Blemmydes did remain faithful to the Greek scheme of the Trinity. But, after his talks with the Latins in 1234 and 1250, he became personally strongly committed to the cause of church unity and defended the idea that the image of the Spirit's procession "through the Son", can serve as a bridge between the two theologies. In two short treatises addressed respectively to a friend, Jacob, archbishop of Ohrid and to Emperor Theodore II Lascaris (whom he had tutored and for whom he also wrote a book called Βασιλικός Aνδριάς -"the Model of an Emperor"), Blemmydes collected patristic texts using the formula "through the Son" and attacked those Greeks who out of anti-Latin zeal, were refusing to give it enough importance(17). In general, and already since Photius, the Greek position consisted in distinguishing the eternal procession of the Son from the Father, and the sending of the Spirit in time through the Son and by the Son. This distinction between the eternal processions and temporal manifestations was among the Byzantines the standard explanation for the numerous New Testament passages, where Christ is described as "giving" and "sending" the Spirit, and where the Spirit is spoken of as the "Spirit of the Son". In his letters to Archbishop Jacob and Emperor Theodore Lascaris, however, Blemmydes specifically avoided the distinction between eternity and time: the patristic formula "through the Son" reflected both the eternal relationships of the divine Persons and the level of the "economy" in time.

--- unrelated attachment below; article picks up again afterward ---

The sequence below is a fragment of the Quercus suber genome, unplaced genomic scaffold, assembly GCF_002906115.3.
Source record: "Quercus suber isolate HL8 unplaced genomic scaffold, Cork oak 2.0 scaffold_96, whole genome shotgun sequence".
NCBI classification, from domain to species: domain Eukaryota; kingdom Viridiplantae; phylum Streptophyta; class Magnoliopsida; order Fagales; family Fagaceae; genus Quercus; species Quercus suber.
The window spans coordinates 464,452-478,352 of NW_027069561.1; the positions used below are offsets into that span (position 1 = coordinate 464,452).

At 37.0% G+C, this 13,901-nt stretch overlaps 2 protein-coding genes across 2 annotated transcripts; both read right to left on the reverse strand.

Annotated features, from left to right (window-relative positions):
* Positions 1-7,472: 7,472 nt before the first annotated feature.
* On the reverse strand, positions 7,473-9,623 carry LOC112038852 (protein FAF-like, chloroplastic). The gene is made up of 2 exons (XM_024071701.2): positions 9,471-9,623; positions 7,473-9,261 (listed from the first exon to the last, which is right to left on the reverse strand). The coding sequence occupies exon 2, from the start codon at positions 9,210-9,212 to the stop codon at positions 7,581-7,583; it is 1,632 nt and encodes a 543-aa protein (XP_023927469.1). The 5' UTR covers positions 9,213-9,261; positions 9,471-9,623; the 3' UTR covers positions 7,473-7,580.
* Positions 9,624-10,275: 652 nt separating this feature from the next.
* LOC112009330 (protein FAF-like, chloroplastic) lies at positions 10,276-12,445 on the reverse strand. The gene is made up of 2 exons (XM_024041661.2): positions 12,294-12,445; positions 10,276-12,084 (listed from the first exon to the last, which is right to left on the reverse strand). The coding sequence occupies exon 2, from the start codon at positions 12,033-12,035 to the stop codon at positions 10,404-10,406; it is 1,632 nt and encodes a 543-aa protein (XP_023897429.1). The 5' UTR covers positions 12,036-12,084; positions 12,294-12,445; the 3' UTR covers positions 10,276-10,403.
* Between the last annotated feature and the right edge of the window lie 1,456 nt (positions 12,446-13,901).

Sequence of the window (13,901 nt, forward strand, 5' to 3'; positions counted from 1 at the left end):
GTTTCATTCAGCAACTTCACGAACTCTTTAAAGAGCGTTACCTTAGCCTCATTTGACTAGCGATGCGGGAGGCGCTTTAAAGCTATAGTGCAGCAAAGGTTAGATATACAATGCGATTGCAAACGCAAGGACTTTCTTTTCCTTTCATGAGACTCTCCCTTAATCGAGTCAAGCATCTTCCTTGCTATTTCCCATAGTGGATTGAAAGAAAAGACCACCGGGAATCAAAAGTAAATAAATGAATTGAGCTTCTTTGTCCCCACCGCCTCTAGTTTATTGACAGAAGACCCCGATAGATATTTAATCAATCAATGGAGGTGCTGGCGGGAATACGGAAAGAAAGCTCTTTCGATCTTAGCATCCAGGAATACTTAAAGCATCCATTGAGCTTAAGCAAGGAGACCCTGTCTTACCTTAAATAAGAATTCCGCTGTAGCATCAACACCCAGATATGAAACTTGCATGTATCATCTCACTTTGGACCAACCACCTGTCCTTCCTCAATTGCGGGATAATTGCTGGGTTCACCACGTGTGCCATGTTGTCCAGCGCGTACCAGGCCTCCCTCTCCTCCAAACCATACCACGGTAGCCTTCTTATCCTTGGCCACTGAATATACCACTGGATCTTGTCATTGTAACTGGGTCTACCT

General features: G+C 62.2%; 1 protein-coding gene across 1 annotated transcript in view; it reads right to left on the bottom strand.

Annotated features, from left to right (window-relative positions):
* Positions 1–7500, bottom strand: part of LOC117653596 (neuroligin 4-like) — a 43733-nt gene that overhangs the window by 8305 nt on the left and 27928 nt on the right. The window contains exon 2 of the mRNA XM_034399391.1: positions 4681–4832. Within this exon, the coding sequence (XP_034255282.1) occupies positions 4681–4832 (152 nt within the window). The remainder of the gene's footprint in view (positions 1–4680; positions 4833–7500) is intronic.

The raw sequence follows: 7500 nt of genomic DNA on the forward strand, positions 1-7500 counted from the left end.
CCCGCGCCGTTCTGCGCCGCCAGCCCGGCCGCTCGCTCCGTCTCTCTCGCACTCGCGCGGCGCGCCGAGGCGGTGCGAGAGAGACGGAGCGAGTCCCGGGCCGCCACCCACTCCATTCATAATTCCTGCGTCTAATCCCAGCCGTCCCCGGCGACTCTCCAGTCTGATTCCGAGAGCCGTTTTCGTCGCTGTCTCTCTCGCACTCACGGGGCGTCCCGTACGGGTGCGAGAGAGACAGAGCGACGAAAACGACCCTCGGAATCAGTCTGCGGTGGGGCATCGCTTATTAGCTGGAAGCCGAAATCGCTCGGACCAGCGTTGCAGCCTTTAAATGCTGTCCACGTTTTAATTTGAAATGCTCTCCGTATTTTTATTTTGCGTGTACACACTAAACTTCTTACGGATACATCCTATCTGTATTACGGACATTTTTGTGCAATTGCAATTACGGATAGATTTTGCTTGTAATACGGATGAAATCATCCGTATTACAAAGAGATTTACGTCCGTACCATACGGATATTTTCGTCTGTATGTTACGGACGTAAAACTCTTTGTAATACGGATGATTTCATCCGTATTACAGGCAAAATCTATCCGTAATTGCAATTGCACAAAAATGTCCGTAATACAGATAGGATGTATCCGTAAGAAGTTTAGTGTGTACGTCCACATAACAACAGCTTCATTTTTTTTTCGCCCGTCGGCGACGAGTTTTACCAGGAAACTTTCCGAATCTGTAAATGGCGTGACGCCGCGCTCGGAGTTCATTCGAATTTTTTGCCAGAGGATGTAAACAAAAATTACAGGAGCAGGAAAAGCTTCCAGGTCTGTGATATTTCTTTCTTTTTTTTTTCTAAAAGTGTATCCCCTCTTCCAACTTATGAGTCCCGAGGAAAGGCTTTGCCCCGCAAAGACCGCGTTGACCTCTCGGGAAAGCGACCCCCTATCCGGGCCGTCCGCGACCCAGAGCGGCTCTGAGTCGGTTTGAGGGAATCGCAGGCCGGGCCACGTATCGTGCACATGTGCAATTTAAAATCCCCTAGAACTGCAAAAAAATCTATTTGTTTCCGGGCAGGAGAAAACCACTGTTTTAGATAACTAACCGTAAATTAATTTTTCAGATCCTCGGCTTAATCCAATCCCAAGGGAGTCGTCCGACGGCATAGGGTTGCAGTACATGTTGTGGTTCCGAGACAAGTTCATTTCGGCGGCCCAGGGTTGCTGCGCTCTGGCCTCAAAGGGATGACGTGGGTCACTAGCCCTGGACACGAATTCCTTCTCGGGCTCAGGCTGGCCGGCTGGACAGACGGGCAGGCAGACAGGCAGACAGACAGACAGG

Blemmydes hoped to satisfy both sides by his approach: "Our times call us to draw many people to concord in Christ", he wrote(18). He was challenging the stubborn defensiveness of Byzantine polemicists, who were calling in question the opposition between the "eternal" and the "temporal" in Trinitarian relations. Was not the coming of the Spirit through Christ a manifestation of the eternal life of God, and, therefore, manifested the eterna1 relationships of the divine Persons? But, then -some of his readers would ask- were not the Latins right in speaking of the eternal procession of the Spirit from the Father and the Son?